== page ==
European industries were even more critical.


“Instead of improving efficiency and ensuring effectiveness of EU anti-dumping measures, the commission’s new proposal makes European industries even more vulnerable,” said Milan Nitzschke, the spokesman for AEGIS Europe, a federation of 30 manufacturing industries.

He said that the reform "completely abandons" market economy criteria and "substantially weakens the basis for EU anti-dumping measures".

EU still divided on Chinese steel

Despite growing political pressure, trade ministers at a meeting Friday are not expected to reinforce EU trade defense against Chinese dumping.

EUobserved

The EU and China's velvet power

China is pushing its influence through the New Silk Road project and wooing of world media.

Ceta failure deepens EU trade crisis

Canada said on Friday that the free-trade agreement with the EU had failed and that the bloc was "not capable" of concluding agreements.

Opinion

EU dumping plan could ensure fairer China trade

A European Commission proposal on anti-dumping clears the way for the EU to abide by international obligations and avoid a trade war that would be dangerously counterproductive.

EU delays decision on trade defence

Trade ministers send a discussion on the level of import duties back to diplomats, also admitting that TTIP talks with the US are "in the freezer".

News in Brief

  1. EU-UK Brexit trade deal by January 2021, official says
  2. Bitcoin is 'deadly', Danish central bank warns
  3. EU Commission wants to ban 'legal weed'
  4. France files €10m complaint against Amazon
  5. EU negotiators reach deal on 'circular economy'
  6. Poll: Tight race in Catalonia days before elections
  7. EU: Israel built 8,000 settler homes in six months
  8. China agrees to promote London as centre for yuan

Stakeholders' Highlights

  1. Counter BalanceA New Study Challenges the Infrastructure Mega Corridors Agenda
  2. Dialogue PlatformThe Gülen Community: Who to Believe - Politicians or Actions?" by Thomas Michel
  3. Plastics Recyclers Europe65% plastics recycling rate attainable by 2025 new study shows
  4. European Heart NetworkCommissioner Andriukaitis' Address to EHN on the Occasion of Its 25th Anniversary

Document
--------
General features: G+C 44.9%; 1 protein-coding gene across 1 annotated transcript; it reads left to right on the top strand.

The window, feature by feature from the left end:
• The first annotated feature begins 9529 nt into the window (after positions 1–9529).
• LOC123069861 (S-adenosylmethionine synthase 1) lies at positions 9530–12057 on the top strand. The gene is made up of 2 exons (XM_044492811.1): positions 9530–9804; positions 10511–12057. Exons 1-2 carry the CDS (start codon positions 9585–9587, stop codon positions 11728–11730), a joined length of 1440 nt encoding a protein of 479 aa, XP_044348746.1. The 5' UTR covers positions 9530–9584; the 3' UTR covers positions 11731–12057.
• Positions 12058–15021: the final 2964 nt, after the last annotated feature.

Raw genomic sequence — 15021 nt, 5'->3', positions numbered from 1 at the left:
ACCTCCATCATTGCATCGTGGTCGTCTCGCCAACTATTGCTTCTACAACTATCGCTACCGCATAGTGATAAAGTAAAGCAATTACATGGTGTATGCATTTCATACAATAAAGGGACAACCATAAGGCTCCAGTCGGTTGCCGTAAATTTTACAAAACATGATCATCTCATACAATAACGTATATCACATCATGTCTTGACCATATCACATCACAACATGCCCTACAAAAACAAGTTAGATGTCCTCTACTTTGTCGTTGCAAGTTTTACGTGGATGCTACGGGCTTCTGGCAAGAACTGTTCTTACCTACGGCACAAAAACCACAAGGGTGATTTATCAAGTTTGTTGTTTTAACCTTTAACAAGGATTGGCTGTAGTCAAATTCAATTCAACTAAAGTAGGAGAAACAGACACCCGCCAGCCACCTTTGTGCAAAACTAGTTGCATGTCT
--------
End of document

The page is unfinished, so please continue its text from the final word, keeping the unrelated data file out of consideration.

5. ACCACFOs Risk Losing Relevance If They Do Not Embrace Technology
  6. UNICEFMake the Digital World Safer for Children & Increase Access for the Most Disadvantaged
  7. European Jewish CongressWelcomes Recognition of Jerusalem as the Capital of Israel and Calls on EU States to Follow Suit
  8. Mission of China to the EUChina and EU Boost Innovation Cooperation Under Horizon 2020
  9. European Gaming & Betting AssociationJuncker’s "Political" Commission Leaves Gambling Reforms to the Court
  10. AJC Transatlantic InstituteAJC Applauds U.S. Recognition of Jerusalem as Israel’s Capital City
  11. EU2017EEEU Telecom Ministers Reached an Agreement on the 5G Roadmap
  12. European Friends of ArmeniaEU-Armenia Relations in the CEPA Era: What's Next?

Stakeholders' Highlights

  1. Mission of China to the EU16+1 Cooperation Injects New Vigour Into China-EU Ties
  2. EPSUEU Blacklist of Tax Havens Is a Sham
  3. EU2017EERole of Culture in Building Cohesive Societies in Europe
  4. ILGA EuropeCongratulations to Austria - Court Overturns Barriers to Equal Marriage
  5. Centre Maurits CoppietersCelebrating Diversity, Citizenship and the European Project With Fundació Josep Irla
  6. European Healthy Lifestyle AllianceUnderstanding the Social Consequences of Obesity
  7. Union for the MediterraneanMediterranean Countries Commit to Strengthening Women's Role in Region
  8. Bio-Based IndustriesRegistration for BBI JU Stakeholder Forum about to close. Last chance to register!
  9. European Heart NetworkThe Time Is Ripe for Simplified Front-Of-Pack Nutrition Labelling
  10. Counter BalanceNew EU External Investment Plan Risks Sidelining Development Objectives
  11. EU2017EEEAS Calls for Eastern Partnership Countries to Enter EU Market Through Estonia
  12. Dialogue PlatformThe Turkey I No Longer Know